You know it’s been a day when you have to abandon your car in a ditch and walk a mile over icy roads in a driving snowstorm to get home, and you consider yourself one of the lucky ones.
I left my car in a ditch! Left my car! In a ditch! I need that thing to earn a living and buy milk for my babies and carry around my golf clubs! I need it to keep from looking awkward when I’m in the drive-thru at the Chick-fil-a! And it’s just out there in a ditch right now! Lord knows what other cars are bouncing off of it even as I sit here!
Obviously, I’m still coming to grips with the situation. This is the first time I’ve ever had to abandon a car for any reason. I’ve had some cars that were in such bad shape that they fit the legal definition of “abandoned” while I was sitting in them. But I’ve never left a car partway to my destination because I had no choice but to continue on foot.
For those of you who have never had to abandon your car, here’s how it works. You’re in a contraption that you spent many thousands of dollars on specifically because it’s good at getting you to places you want to go. You’re going someplace in it, and it’s working like it’s supposed to, when suddenly your progress toward your destination slows to an unacceptable rate.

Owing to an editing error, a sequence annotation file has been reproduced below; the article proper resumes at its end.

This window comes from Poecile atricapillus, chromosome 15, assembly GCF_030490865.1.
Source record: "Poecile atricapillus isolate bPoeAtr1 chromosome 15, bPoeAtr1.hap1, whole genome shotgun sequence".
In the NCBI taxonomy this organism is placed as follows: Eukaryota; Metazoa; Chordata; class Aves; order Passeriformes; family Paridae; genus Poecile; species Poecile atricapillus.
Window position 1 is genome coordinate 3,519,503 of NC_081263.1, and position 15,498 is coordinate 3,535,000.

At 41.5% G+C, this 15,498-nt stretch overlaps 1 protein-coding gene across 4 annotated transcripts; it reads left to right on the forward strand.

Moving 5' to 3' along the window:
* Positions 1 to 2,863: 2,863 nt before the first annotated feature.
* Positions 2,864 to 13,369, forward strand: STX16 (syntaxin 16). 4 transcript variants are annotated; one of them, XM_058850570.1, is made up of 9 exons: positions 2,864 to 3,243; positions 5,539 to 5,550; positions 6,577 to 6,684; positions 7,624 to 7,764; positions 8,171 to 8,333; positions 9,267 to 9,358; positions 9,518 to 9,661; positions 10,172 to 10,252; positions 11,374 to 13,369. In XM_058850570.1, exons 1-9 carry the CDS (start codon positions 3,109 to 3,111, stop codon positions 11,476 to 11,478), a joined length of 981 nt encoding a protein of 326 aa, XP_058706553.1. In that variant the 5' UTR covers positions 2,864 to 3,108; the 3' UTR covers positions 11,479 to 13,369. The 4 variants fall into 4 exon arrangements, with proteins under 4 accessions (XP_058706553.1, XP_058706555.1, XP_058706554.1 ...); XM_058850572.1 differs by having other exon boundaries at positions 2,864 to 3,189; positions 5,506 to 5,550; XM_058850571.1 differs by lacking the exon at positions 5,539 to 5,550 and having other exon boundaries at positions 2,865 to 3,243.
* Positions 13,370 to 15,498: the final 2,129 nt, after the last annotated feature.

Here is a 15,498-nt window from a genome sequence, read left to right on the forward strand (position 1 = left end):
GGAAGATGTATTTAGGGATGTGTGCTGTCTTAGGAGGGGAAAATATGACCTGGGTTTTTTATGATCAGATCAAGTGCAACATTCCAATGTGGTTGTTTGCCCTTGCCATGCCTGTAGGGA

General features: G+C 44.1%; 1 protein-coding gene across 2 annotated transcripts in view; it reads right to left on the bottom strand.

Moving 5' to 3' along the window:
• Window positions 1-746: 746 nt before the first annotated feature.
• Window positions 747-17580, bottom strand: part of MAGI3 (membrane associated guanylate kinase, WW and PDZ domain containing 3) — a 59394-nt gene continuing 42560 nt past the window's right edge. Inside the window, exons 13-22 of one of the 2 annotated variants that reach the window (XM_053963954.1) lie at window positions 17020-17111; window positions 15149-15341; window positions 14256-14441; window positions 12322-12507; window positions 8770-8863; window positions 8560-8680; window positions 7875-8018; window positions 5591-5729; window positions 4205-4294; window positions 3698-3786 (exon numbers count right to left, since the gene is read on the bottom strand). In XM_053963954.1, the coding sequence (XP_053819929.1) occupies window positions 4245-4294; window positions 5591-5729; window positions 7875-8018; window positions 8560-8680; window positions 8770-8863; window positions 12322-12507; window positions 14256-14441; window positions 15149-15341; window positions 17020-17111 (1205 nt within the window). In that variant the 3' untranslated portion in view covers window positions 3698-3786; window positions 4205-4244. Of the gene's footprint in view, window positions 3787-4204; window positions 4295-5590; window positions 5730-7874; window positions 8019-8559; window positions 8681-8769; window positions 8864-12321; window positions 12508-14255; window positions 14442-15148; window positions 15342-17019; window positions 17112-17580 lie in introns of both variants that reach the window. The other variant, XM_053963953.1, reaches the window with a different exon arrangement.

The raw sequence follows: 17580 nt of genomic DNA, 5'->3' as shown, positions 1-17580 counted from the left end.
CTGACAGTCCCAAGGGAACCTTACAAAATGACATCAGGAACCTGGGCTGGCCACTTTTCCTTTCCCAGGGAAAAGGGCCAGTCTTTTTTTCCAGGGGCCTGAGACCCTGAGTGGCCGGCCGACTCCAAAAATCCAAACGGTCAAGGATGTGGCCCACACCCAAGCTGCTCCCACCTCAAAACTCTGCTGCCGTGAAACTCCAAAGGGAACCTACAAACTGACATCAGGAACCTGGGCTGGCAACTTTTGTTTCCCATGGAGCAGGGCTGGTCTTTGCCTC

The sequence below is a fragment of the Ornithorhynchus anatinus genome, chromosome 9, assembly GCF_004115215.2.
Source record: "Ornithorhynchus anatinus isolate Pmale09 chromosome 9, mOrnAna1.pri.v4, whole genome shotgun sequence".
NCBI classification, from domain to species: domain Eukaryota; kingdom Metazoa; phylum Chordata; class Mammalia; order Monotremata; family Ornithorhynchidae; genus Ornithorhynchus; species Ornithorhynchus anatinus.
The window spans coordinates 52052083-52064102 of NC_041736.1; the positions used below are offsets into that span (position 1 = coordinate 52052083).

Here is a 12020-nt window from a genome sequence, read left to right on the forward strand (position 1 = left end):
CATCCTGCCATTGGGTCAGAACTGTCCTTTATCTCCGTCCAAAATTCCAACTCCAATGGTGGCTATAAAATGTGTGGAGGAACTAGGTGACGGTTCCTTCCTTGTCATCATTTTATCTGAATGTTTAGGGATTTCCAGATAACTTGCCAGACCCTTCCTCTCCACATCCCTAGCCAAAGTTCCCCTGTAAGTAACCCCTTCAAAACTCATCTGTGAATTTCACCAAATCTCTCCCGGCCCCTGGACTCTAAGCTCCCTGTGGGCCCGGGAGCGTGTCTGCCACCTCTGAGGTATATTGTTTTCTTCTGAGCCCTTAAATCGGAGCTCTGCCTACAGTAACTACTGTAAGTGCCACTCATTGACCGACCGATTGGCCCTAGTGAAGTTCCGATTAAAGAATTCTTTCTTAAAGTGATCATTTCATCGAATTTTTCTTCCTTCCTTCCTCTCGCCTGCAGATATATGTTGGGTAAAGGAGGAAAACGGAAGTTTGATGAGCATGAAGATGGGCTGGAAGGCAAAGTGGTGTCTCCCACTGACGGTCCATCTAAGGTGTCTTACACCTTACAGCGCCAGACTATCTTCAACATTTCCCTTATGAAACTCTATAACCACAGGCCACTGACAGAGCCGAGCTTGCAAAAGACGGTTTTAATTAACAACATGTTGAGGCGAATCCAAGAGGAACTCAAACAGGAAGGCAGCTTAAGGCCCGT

This is where you enter the pre-abandonment phase known (by me) as “coaxing.” This is where you expend great psychic energy and lots of swear words to move obstacles out of the way and/or force better performance out of your car.
The coaxing period may last seconds, or it may last days. But eventually you look at the condition of your car and say, “Well, that’s not going to get any better.” Then you come to the thudding realization that this great big machine which consumes a goodly portion of your income is of no more use to you than an empty, crushed-up Coors Light can. And so, like an empty, crushed-up Coors Light can, you leave it in a ditch!
And I locked it. That’s the funny thing. I locked it like it was snugly in a parking space outside the Piggly Wiggly, and I was just running in for some chili powder and snack crackers. But what else do you do when you walk away from your car? I’m assuming I can get back to it before the mutants take over and start scavenging for gasoline, but you never know.
I am thankful that I got close enough to my house that I could walk the rest of the way. It could’ve been much worse. But nothing makes you feel like the end is near like closing the door of a car that can’t be moved, turning your back on it, and walking on.